The Key Is to Keep Pushing
Written by Sonny Grosso for the RSDSA blog.
In November 2015, “Security to FP2 STAT” came over the radio. As I reached the room, a patient who had just come down from surgery was violently coming out of anesthesia. He was 6’3” and I am 5’9”. After several attempts to calm and subdue him, I held him down tightly as they administered Adavan through his IV. Mission accomplished!
Within 20 minutes, my left hand swelled grossly and began turning purple. The pain was almost unbearable. I went to the ER and they x-rayed my hand and wrist. It showed no breaks or tears. Since it was a work related injury I was forced to stay home and not return until cleared.
After visiting three surgeons, undergoing CAT Scans and MRI’s, I was sent to physical therapy. The ice and heat stimulation made the plane flare up my arm into my shoulder. Big boy tears streamed down my face every time.
After numerous nerve tests and ROM tests, I was referred to a neurologist. After more nerve tests and ROM testing, he whispered, “I hope I am very wrong, but I believe you have CRPS, Complex Regional Pain Syndrome. Formerly known as RSD Reflex Sympathetic Dystrophy.”
“What the hell is that?,” I asked and he explained as neat he could to this layman’s brain. He instructed me to research it online and ordered a complete body scan. The scan showed no evidence of RSD/CRPS.
My next and final stop was to a pain management doctor who immediately confirmed RSD/CRPS after several tests and examinations. After trial and error on medications and my desire NOT take opioids, Gabapentin and Cymbalta were prescribed. It helped with the pain, but not the swelling.
I underwent ganglion nerve blocks, ketamine infusions, and more ice and heat stimulations. Nothing worked which depressed me greatly because I knew other patients who had almost immediately success with both. We raised and lowered the dosages until we found a level field of existence. Over the next four years, it spread from my left hand/wrist up the arm to my shoulder and then down the right shoulder, arm and wrist/hand. Often times it looks like I have cartoon hands.
By 2019, it was also in both feet with similar swelling. Workman’s Comp doctors were more than reluctant to concur with the diagnosis and treatments. Obviously the cost factor was their main ally in these decisions. But over time and much traveling around New York State, they slowly began to concur.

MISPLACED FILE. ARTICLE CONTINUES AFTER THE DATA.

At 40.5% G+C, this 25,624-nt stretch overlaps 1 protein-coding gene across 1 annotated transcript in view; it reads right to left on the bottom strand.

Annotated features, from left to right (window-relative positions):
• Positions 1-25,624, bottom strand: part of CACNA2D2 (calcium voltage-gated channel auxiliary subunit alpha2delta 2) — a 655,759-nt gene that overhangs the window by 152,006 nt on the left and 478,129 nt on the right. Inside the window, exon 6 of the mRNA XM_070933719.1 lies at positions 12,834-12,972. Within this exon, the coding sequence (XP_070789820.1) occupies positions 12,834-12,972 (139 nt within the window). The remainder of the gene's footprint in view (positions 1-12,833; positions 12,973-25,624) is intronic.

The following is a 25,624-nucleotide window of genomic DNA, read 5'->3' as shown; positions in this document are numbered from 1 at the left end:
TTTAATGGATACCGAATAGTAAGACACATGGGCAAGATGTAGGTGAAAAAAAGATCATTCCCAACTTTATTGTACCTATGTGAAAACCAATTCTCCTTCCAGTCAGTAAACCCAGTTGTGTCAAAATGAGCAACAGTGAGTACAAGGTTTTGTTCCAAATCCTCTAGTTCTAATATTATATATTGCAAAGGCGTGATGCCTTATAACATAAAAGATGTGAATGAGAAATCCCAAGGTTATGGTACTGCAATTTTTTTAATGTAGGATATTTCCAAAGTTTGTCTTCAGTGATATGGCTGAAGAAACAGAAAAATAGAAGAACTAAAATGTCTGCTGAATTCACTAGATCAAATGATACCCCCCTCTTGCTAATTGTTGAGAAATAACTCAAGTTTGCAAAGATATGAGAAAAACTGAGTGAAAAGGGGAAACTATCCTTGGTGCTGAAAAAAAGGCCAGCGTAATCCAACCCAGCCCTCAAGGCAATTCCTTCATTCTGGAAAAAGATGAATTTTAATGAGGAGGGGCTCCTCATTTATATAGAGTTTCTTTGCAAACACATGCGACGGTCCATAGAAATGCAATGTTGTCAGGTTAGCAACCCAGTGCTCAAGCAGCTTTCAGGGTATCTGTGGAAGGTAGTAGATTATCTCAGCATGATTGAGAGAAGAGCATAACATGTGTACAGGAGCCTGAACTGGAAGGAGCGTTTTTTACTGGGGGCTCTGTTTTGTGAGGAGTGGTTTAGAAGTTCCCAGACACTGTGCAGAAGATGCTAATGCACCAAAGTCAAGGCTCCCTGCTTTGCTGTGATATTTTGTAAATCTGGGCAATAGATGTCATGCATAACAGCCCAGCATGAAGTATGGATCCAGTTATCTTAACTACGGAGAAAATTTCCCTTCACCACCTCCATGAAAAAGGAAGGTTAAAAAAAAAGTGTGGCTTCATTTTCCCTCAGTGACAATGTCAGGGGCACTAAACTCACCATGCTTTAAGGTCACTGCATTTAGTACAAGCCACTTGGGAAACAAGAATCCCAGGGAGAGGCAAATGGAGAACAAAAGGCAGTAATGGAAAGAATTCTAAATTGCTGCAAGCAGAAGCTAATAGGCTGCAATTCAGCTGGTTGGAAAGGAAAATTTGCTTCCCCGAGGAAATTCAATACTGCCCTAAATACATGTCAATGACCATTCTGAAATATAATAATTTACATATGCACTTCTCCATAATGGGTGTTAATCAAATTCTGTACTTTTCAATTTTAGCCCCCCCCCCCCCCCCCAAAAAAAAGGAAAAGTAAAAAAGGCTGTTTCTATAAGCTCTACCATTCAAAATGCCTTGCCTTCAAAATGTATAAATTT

In 2019/2020 I was diagnosed with prostate cancer and underwent CyberKnife radiation. The radiation caused necrotic tissue damage to the prostate and bladder. Many rounds of antibiotics did not solve the burning urination that comes with the tissue damage. I was ordered to undergo 40 rounds in the Hyperbaric Oxygen Therapy (The Michael Jackson Tube).
After 15 rounds I began to notice the swelling disappearing. The pain increased slightly, but it was bearable. After 25 rounds, my hands and feet looked almost normal again. So while the HBOT didn’t help my prostate problems, it visibly had a positive effect on the abnormal swelling and discoloration. I’ll take it!
With all of the theories and practices out there, it was this fluke that helped me. But the key is to keep pushing. Keep asking the questions. Many people still look to us as fakes, hypochondriacs and scammers. Even though the disease, syndrome, disorder (whatever they want to call it) has been around.
The only mental thing about RSD/CRPS is what we allow it to do to us. Once we can understand that not everyone will grasp what we go though, unless there is grossly visible swelling, we can explain, advocate, and even teach/preach about this physically and mentally debilitating medical condition. If they get it, fine. If they don’t get it, fine. It’s our battle, our pain, our lifestyle change.
Surrounding ourselves with a great support group (regardless if they are family are not) , is just as important as any medication, physical therapy or counseling out there. Do what you love. Do not shut people out. Sing, dance, swim, visit, whatever brings a smile to your heart and gives you a mental break from the pain. We must also remember to sometimes put our superhero capes in the closet, swallow our pride and ask for the help we need to live each day.
I pray every day for all people, of all nations suffering from all diseases and disorders. As a cancer survivor now for the third time in my life, this is clearly the hardest fight I ever fought. So my fellow Warriors, I stand with you, fists up, ready to kick the medical alphabet around the world. I love you all and pray for your healing.
Connect with Sonny on Instagram via @sonnygrosso_songfthr.
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